Large wall clock, produced by the E. Boselli company - Milan in 1930, for the A. Brunetta airport in Orbetello (Italy), or the Idroscalo from which the Atlantic fliers set off for their legendary exploits.
Considering its particular elegance, with the specific wording of assignment to the airport placed on the dial, it is considered correct to say that this watch was part of the furnishings inside an office in the command or officers' building.
The clock, made of nickel-plated brass, features an 8-day manual winding mechanical movement and the dimensions of the case are over 30 cm in diameter.
Excellent condition and fully functional.
The Orbetello seaplane base was built at the beginning of the 20th century, in the years preceding the First World War, commissioned by the Royal Navy, when Naval Aviation was born in 1913. The initial installation was placed along the shore of the central arm of the Levante lagoon, which presented more favorable environmental situations than that of the Ponente.
In the original installation of the Royal Navy, the airport facility began to take shape on the eastern lagoon. This facility consisted of six contiguous hangars, aprons, slides and landing stages. It was the home of a pilot school and from 1 July 1918 of the 285th Squadron.
In 1925 it was acquired by the Regia Aeronautica to be home to a maritime bombing group. It was named after the aviator ensign Agostino Brunetta. Subsequently, after the acquisition by the Air Force Commissariat, the seaplane base was expanded.
In 1928, the seaplane base constituted the departure and arrival base of the Western Mediterranean cruise, which, with a route of approximately 2800 km, passed through the cities of Cagliari, Pollenza (Balearic Islands), Los Alcazares (Cartagena), Port Alfaques (Tortosa), Berre (Marseille), and finally Orbetello. This cruise was made up of an air brigade of two flocks of Savoia-Marchetti S.59 bis single-engine planes, and a special group of Savoia-Marchetti S.55 high-altitude seaplanes (61 airplanes in total). Italo Balbo, then undersecretary of the Air Force, took part in this Mediterranean cruise.
In 1929 the Eastern Mediterranean cruise was set up, which left from Taranto and then continued towards Athens, Istanbul, Varna, Odessa, Constance, and saw Orbetello as the final stop on the return; on this occasion the total distance was approximately 4,600 km. The flight formation included a wing made up of three groups with five squadrons (for a total of 35 seaplanes); Colonel Aldo Pellegrini was in command of the unit. The then deputy chief of staff, General Francesco De Pinedo, the organizer, also participated in the cruise.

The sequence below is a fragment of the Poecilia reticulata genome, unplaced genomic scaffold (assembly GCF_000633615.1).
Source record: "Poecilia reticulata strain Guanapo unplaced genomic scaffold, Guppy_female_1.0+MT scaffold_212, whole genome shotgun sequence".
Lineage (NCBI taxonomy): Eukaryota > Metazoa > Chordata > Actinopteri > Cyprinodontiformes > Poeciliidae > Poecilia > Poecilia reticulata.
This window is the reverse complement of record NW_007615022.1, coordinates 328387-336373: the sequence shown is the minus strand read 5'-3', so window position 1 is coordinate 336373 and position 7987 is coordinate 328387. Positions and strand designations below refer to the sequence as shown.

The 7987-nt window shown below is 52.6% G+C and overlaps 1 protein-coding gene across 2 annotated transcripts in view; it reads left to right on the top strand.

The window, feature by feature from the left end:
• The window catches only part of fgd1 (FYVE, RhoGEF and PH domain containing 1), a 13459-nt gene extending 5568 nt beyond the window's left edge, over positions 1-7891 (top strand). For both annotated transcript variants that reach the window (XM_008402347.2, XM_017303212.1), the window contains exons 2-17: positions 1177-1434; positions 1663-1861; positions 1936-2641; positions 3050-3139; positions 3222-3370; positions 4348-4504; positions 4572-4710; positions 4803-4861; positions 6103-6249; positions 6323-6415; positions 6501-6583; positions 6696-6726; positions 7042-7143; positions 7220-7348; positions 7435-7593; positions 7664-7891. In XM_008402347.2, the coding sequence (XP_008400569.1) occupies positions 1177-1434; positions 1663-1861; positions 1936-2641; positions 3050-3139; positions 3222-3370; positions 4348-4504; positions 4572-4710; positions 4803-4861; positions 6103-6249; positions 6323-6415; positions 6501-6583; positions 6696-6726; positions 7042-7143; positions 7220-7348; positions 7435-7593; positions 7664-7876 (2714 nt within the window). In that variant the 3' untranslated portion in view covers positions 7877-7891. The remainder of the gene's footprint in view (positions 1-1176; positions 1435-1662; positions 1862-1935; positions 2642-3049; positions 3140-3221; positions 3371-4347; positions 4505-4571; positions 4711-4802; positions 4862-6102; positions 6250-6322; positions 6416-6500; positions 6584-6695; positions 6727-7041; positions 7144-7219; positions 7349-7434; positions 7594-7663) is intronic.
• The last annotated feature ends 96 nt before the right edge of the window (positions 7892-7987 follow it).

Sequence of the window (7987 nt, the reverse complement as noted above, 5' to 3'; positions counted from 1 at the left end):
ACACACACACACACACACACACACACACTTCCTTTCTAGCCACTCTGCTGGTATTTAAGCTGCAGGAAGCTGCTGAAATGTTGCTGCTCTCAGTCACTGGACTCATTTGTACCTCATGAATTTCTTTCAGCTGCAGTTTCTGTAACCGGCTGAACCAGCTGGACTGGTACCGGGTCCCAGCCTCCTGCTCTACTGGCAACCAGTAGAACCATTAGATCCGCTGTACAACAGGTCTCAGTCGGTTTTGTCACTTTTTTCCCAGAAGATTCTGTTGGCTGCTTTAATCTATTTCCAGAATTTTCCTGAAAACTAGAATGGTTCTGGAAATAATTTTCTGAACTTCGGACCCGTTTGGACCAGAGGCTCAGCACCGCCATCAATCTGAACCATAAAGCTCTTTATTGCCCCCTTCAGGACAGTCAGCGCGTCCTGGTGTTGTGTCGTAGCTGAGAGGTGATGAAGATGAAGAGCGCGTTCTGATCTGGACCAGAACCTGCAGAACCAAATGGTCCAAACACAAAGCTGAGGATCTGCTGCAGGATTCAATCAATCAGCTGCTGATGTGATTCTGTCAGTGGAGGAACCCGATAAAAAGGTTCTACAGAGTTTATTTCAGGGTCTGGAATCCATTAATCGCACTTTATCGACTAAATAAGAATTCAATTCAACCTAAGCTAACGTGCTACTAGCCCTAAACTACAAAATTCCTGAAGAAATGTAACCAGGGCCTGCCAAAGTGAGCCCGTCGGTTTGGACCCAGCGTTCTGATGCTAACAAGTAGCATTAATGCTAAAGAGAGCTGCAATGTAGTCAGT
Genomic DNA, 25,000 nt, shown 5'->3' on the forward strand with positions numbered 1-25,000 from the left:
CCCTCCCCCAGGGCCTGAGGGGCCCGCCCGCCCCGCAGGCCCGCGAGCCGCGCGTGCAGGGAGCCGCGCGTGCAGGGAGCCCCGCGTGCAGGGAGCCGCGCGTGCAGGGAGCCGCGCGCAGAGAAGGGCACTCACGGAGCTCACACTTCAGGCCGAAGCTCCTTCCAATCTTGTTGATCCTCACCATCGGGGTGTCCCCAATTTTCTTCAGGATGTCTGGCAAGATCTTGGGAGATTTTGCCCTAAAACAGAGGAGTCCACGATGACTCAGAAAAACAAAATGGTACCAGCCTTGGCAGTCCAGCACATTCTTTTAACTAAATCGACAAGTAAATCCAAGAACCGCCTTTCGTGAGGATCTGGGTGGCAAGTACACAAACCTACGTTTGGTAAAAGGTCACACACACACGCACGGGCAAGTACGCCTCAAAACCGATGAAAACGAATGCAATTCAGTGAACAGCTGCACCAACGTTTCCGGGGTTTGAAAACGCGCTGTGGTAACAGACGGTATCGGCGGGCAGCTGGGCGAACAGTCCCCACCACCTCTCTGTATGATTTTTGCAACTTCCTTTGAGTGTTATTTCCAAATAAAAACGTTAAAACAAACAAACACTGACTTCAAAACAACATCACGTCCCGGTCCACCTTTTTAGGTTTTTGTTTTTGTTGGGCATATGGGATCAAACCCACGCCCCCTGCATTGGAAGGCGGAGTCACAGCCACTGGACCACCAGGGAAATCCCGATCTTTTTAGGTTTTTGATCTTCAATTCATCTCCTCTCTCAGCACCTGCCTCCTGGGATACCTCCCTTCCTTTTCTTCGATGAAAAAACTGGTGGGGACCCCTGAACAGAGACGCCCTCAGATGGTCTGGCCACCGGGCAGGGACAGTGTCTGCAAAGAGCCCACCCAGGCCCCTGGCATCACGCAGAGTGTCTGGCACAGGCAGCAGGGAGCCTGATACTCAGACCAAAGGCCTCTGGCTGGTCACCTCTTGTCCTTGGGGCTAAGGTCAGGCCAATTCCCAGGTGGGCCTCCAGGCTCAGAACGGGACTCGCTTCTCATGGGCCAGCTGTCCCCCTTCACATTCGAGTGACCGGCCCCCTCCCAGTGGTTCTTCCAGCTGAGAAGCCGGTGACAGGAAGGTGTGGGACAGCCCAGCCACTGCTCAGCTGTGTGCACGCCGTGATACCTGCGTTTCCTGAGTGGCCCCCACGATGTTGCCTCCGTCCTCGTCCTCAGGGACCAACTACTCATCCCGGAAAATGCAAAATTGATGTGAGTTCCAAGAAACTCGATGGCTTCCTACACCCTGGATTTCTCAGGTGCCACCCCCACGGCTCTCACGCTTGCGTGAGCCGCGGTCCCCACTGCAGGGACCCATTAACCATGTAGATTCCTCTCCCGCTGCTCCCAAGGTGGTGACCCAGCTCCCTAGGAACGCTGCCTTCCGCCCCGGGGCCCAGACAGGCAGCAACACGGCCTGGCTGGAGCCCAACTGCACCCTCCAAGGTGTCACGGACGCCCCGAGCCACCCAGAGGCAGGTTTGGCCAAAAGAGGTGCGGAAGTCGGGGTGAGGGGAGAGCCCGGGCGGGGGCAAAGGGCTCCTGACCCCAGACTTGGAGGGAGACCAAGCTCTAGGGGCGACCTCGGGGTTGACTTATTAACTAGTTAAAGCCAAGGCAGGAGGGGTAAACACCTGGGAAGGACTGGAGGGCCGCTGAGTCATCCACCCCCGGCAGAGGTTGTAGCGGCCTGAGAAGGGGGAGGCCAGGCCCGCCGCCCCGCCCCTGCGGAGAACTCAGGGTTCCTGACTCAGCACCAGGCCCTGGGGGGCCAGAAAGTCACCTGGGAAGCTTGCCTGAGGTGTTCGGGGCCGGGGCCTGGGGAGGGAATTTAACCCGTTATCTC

The 93rd Group was established in Orbetello on 1 January 1930, to which in 1933 the 31st Wing would be added, initially called the "Experimental Maritime Bombardment Wing" with SIAI S.55X seaplanes. On 17 December 1930, 14 S55 seaplanes with 56 crew members commanded by Italo Balbo, then Minister of the Air Force, and Giuseppe Valle, chief of staff of the armed force, left Orbetello to carry out the first Atlantic cruise. This crossing included various stops along the entire route such as Cartagena, Kenitra, Villa Cisneros, Bolama, Port Natal, Bahia, and Rio de Janeiro as the final destination.
In 1932, six raids of mass flight exercises were carried out from the Agostino Brunetta airport in the skies of the peninsula.
With the provision relating to order sheet no. 11, dated 15 April 1931, of the Ministry of Aeronautics, the training activity of high-altitude flight personnel received institutional recognition and the NADAM School was also formally recognized ( High seas air navigation). The command of this school was assumed by Gen. of the Aldo Pellegrini air brigade. Teaching in this school was later recognized as university in nature. The plant was completed in 1933, with the settlement including buildings for approximately 80,000 m³, plus sheds for a further 3,000 m³. Also in 1933, the Tenth Anniversary air cruise took off from the airport.
At the end of the 1930s two hangars were built. The task, with a competitive tender, was assigned to Pier Luigi Nervi and they were completed in 1940. Meanwhile, in 1939 the 31st wing was equipped with the CANT Z.506. At the outbreak of the Second World War the 31st wing from Orbetello was transferred to Cagliari Elmas.
In 1942 the Orbetello seaplane base was dedicated to Italo Balbo two years after he, having shot down the plane he was traveling on, died in the skies of Tobruk, Libya, as the Italo Balbo Royal Airport, returning to its original dedication to Brunetta at the end of the war . During the Second World War, the town of Orbetello was the subject of Allied air raids. In July 1943, with the Allied landing in Sicily, the seaplanes of the 85th Group, stationed at the Marsala Stagnone seaplane base, were transferred to Orbetello, until they were disbanded. After 8 September 1943 it was used by the German Luftwaffe. It was these who, when they retreated in 1944, destroyed the main buildings of the seaplane base. Among the works that were demolished were the hangars designed by Pier Luigi Nervi. Until the end of the war it was then used by the Americans for the Twelfth Air Force.
Today, near the seaplane base, there is the Atlantic cemetery, a shrine where many of the protagonists of these enterprises rest.